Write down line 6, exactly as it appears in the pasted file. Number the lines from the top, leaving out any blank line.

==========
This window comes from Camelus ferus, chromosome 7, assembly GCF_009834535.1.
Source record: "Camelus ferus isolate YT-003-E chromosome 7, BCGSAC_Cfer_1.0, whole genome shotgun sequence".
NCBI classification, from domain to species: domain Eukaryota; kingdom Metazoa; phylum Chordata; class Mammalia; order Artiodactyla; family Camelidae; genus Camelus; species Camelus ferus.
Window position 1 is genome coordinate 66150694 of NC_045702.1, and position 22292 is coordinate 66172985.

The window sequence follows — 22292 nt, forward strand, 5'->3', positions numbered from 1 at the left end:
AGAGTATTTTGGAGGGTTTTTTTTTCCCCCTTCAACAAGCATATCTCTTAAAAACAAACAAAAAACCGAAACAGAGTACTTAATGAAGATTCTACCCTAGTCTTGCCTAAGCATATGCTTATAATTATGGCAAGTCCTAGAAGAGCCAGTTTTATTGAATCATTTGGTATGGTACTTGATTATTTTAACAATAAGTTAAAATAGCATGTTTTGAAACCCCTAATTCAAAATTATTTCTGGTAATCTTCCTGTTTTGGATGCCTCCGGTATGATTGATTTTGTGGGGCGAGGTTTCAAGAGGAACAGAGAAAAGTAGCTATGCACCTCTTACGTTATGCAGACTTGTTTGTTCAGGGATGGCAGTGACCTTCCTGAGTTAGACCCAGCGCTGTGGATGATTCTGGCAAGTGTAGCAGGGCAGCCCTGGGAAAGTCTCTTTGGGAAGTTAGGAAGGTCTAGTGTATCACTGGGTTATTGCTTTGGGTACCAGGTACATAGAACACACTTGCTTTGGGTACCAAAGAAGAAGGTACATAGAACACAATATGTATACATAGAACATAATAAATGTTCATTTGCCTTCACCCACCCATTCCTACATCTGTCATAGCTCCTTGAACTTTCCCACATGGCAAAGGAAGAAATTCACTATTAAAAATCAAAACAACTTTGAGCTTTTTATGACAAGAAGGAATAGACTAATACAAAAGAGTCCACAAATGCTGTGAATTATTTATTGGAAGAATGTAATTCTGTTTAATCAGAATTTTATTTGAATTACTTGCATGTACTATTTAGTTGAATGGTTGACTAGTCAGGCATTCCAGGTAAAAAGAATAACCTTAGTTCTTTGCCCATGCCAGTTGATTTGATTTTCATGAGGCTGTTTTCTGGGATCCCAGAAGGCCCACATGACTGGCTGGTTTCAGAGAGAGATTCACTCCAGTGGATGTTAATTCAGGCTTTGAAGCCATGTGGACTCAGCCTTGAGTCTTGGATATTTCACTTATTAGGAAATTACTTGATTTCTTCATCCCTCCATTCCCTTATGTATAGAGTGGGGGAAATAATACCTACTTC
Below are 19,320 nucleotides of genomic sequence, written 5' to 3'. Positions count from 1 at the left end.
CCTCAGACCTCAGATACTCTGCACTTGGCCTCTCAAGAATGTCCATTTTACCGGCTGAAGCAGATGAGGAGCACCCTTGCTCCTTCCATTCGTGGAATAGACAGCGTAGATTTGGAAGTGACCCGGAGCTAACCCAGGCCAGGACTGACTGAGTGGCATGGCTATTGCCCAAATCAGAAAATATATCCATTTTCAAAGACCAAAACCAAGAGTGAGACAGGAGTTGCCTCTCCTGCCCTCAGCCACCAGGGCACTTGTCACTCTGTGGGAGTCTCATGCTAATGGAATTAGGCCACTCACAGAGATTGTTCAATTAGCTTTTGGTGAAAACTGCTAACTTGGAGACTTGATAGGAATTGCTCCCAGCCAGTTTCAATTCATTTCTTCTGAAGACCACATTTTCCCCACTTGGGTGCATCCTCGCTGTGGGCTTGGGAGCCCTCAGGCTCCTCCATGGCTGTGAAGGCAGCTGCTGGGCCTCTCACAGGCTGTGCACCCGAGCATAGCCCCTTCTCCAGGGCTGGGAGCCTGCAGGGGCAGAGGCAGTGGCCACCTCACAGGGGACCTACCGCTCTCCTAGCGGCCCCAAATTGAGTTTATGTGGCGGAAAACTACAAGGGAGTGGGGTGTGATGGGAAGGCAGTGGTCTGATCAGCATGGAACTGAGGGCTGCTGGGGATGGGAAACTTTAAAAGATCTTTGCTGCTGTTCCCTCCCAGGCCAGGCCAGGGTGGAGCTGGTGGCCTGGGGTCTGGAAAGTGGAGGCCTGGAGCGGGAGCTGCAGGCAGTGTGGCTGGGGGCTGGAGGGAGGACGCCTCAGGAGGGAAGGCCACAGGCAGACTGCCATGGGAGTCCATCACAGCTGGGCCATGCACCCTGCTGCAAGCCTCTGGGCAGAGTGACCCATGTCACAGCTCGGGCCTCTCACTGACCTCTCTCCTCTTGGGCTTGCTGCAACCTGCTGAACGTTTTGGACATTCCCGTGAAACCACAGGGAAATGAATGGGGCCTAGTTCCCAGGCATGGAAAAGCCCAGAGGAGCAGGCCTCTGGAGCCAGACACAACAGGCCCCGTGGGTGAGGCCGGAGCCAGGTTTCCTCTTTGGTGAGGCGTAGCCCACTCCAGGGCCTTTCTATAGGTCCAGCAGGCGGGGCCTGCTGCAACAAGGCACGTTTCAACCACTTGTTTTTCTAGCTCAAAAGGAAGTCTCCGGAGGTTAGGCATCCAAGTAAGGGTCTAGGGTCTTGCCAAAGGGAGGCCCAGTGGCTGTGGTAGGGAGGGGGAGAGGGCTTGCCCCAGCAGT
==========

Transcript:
AGAGTATTTTGGAGGGTTTTTTTTTCCCCCTTCAACAAGCATATCTCTTAAAAACAAACAAAAAACCGAAACAGAGTACTTAATGAAGATTCTACCCTAGTCTTGCCTAAGCATATGCTTATAATTATGGCAAGTCCTAGAAGAGCCAGTTTTATTGAATCATTTGGTATGGTACTTGATTATTTTAACAATAAGTTAAAATAGCATGTTTTGAAACCCCTAATTCAAAATTATTTCTGGTAATCTTCCTGTTTTGGATGCCTCCGGTATGATTGATTTTGTGGGGCGAGGTTTCAAGAGGAACAGAGAAAAGTAGCTATGCACCTCTTACGTTATGCAGACTTGTTTGTTCAGGGATGGCAGTGACCTTCCTGAGTTAGACCCAGCGCTGTGGATGATTCTGGCAAGTGTAGCAGGGCAGCCCTGGGAAAGTCTCTTTGGGAAGTTAGGAAGGTCTAGTGTATCACTGGGTTATTGCTTTGGGTACCAGGTACATAGAACACACTTGCTTTGGGTACCAAAGAAGAAGGTACATAGAACACAATATGTATACATAGAACATAATAAATGTTCATTTGCCTTCACCCACCCATTCCTACATCTGTCATAGCTCCTTGAACTTTCCCACATGGCAAAGGAAGAAATTCACTATTAAAAATCAAAACAACTTTGAGCTTTTTATGACAAGAAGGAATAGACTAATACAAAAGAGTCCACAAATGCTGTGAATTATTTATTGGAAGAATGTAATTCTGTTTAATCAGAATTTTATTTGAATTACTTGCATGTACTATTTAGTTGAATGGTTGACTAGTCAGGCATTCCAGGTAAAAAGAATAACCTTAGTTCTTTGCCCATGCCAGTTGATTTGATTTTCATGAGGCTGTTTTCTGGGATCCCAGAAGGCCCACATGACTGGCTGGTTTCAGAGAGAGATTCACTCCAGTGGATGTTAATTCAGGCTTTGAAGCCATGTGGACTCAGCCTTGAGTCTTGGATATTTCACTTATTAGGAAATTACTTGATTTCTTCATCCCTCCATTCCCTTATGTATAGAGTGGGGGAAATAATACCTACTTC